Graduate Finds Law Enforcement is "A Chance to Make a Difference"
Police Sgt. Danny Leeder ’89 and his son Jesse.
Danny Leeder ’89 spent more than 14 years toiling in the financial services universe, both in New York City and North Carolina. He said he always felt something was missing — and he found it nine years ago in the “fantastic environment” of law enforcement.
Today Danny is the only Jewish member of the 500-officer police force in Durham, NC. He was promoted to sergeant on July 25.
“Sergeant is a coveted position in the department because you get to work with a lot of young officers,” Danny said. “You have a real opportunity to help mold the future of law enforcement. You have a chance to make a difference.”
“I have 11 people that I supervise – two corporals and nine patrol officers,” he continued. “I don’t sit behind a desk; I also go out and patrol the streets… The other night I stopped a car and was able to confiscate stolen narcotics from the driver.” His responsibilities cover the range of day-to-day police operations, from traffic control to drug investigations to emergency calls.
Danny recounted that “in 2007 I decided I needed to make a change — and this was the best change I could have made.” He acknowledged that when he joined the Durham force he was one of the oldest recruits in the police academy, “but I was in very good shape when I went in.”
Durham is a city of some 250,000, and Danny says the police department is understaffed. “It’s a tough battle; it’s a very busy city,” he said, including not only Duke University and the university hospital, but also “the same problems as most major cities, including drugs, violence, gangs and poverty. When I was a corporal I spent most of my time in the Criminal Investigation Division and I spent time in the homicide unit. I got some good experience because, unfortunately, Durham has its fair share of homicides.”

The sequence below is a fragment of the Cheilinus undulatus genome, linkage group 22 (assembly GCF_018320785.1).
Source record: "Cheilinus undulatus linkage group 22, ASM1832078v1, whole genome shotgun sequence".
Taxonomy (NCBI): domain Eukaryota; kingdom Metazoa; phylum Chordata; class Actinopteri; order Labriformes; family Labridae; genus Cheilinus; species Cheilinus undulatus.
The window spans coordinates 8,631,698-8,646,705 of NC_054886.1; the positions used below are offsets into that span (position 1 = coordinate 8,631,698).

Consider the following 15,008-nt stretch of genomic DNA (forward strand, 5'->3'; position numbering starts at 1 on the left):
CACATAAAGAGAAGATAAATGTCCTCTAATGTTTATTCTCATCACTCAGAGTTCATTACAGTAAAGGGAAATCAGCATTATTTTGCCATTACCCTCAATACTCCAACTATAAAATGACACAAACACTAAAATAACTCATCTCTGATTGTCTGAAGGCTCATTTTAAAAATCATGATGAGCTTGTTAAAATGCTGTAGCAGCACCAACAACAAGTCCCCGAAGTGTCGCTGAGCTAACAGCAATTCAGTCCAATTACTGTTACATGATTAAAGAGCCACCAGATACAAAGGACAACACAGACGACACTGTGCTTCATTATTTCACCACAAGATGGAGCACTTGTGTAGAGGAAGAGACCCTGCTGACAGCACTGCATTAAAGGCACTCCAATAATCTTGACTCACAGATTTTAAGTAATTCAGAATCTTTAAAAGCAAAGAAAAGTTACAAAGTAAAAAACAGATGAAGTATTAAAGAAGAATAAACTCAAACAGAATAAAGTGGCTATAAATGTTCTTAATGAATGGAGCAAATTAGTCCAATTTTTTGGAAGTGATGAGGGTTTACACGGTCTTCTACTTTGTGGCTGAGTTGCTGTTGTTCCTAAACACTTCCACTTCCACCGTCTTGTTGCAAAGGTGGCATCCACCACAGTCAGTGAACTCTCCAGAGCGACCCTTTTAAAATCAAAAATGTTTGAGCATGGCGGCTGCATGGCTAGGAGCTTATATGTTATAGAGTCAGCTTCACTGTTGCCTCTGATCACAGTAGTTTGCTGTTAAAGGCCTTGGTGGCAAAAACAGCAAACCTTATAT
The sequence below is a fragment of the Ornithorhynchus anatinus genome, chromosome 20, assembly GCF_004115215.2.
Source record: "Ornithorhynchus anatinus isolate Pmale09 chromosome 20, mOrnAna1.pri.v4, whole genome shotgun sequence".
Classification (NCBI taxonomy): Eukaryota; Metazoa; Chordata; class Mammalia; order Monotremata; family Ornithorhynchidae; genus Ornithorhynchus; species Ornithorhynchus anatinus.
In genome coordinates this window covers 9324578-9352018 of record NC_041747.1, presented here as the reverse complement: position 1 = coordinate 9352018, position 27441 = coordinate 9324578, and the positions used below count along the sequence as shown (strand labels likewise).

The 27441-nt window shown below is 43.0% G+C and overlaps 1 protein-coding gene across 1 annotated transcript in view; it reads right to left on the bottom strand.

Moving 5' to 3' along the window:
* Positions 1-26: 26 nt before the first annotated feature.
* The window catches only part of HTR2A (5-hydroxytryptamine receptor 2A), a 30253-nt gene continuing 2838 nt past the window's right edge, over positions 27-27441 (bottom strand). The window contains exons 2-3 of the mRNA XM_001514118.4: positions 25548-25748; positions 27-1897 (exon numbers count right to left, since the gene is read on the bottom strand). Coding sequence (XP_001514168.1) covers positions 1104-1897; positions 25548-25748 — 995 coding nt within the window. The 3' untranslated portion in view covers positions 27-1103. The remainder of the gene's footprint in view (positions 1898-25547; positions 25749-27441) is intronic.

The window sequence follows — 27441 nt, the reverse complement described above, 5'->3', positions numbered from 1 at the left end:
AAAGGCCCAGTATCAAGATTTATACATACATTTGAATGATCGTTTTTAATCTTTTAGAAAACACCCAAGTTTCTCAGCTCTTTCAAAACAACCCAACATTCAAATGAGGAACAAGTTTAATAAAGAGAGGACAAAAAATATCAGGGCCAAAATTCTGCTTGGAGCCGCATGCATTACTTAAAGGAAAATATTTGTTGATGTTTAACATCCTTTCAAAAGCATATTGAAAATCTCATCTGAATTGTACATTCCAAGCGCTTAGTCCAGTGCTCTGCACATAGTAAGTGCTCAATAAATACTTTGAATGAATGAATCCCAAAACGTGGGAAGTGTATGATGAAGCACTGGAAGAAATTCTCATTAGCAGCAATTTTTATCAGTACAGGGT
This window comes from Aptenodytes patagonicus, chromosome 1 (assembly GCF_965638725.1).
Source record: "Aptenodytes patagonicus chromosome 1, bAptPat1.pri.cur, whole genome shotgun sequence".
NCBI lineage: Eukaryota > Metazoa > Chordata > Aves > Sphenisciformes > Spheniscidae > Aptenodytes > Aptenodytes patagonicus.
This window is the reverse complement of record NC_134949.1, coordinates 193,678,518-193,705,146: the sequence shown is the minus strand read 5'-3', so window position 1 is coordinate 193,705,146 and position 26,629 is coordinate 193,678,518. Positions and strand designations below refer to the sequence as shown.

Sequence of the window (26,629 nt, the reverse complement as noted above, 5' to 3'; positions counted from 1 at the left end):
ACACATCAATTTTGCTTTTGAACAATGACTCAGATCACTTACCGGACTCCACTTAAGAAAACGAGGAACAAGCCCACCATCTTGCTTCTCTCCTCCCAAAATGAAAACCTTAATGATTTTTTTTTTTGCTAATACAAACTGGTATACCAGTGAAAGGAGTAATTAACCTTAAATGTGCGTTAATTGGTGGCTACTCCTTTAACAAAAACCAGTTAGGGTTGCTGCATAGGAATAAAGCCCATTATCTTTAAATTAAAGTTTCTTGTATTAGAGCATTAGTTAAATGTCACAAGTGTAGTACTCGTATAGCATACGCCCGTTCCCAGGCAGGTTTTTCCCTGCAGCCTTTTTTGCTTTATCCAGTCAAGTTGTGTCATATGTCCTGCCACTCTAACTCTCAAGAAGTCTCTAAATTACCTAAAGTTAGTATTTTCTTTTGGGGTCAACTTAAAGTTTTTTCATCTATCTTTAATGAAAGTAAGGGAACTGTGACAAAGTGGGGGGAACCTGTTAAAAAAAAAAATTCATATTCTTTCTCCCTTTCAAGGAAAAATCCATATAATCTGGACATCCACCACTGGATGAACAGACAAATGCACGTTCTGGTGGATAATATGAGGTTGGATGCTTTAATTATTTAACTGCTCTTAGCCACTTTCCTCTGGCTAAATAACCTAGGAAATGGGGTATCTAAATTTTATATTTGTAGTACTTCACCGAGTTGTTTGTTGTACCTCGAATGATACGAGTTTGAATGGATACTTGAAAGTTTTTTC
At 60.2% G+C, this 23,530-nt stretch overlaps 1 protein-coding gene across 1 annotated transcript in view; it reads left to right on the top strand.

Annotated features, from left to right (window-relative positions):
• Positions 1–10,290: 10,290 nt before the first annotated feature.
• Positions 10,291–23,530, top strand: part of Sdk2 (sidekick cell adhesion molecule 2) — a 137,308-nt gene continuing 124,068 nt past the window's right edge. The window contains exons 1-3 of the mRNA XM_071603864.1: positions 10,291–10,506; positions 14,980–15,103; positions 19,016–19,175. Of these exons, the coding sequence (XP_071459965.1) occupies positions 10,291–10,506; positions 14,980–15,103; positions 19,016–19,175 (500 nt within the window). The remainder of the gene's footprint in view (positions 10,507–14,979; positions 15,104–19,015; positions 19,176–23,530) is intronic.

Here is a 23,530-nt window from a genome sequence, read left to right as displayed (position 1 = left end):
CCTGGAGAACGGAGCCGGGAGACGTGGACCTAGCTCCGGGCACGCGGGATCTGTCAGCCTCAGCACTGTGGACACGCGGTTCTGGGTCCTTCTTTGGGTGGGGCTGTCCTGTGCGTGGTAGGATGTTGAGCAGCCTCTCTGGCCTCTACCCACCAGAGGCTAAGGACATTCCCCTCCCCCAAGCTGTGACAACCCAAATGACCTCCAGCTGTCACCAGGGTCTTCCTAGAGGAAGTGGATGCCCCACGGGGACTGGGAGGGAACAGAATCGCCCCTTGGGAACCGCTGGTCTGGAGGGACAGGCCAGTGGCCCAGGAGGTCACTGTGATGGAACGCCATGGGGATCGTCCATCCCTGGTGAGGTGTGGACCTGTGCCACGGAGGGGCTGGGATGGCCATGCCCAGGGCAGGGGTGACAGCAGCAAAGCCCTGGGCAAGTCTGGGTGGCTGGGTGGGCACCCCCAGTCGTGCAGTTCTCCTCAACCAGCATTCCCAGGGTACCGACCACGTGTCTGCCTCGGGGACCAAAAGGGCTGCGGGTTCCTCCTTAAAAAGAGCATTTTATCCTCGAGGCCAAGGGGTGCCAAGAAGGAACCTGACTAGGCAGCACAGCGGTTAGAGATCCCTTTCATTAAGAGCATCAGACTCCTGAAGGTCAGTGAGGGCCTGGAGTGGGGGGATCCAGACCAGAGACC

There’s a significant element of chesed in police work, Danny acknowledged. “Durham definitely has its impoverished areas, just like any major city, and on a daily basis we run into people who truly need help. It’s always a good feeling as a police officer to be able to help people in need. Obviously we don’t do it for the money, and we don’t do it for the glory.”
He noted that “growing up, my parents and grandparents instilled in me the importance of helping others.”
Danny acknowledged that there are feelings of “great frustration in law enforcement for how we are being portrayed. Based on statistically very few events, we are being portrayed in a very negative light. Part of my job is to motivate my officers — in spite of what is being said, and the obvious dangers — to do their job to the best of their ability, and to try to enjoy what they do.”
He added that “it’s easier for me; I switched careers. And I can definitely tell them you have to love what you do.”
Danny observed that over a nine-year police career in Durham, he has been the only Jew in the department. “I’ve dealt with a lot of people who never met a Jewish person before,” he said. “I had to basically show them that their stereotypes were really just that.”
“Food plays a big role,” he continued. “I bring in traditional foods for everyone. They have expectations on Chanukah and Pesach.” He also is a resource for cultural explanations. “A couple of years ago there was a call about a disturbance at a shul in Durham on Shabbat. Later I had to explain to the officers about the request not to respond with lights and sirens.”
Durham is part of North Carolina’s so-called Triangle, named for the major research universities in Durham, Chapel Hill and Raleigh. The Jewish community in the region has been growing in recent years, Danny said, including students and retirees. Danny and his wife Tara and their four children reside in Apex, a suburb near Raleigh and Durham.